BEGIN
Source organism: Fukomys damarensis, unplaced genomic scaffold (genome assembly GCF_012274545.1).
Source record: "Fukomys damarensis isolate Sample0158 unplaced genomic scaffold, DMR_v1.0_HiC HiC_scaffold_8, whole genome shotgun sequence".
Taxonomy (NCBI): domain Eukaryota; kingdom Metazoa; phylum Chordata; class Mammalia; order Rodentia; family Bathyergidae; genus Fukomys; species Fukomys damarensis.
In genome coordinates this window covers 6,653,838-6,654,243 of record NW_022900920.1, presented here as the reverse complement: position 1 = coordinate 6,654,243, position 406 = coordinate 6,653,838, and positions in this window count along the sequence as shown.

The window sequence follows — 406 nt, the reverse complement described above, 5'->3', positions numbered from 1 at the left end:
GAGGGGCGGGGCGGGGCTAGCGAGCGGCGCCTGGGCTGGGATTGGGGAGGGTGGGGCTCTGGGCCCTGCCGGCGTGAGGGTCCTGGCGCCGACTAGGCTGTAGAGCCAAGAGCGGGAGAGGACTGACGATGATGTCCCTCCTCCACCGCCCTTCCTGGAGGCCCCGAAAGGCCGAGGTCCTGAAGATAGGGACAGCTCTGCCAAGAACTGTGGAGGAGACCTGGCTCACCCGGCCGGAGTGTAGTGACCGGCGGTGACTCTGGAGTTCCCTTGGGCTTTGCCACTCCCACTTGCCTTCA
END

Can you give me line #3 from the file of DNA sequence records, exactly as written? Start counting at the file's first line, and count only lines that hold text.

Taxonomy (NCBI): domain Eukaryota; kingdom Metazoa; phylum Chordata; class Mammalia; order Rodentia; family Bathyergidae; genus Fukomys; species Fukomys damarensis.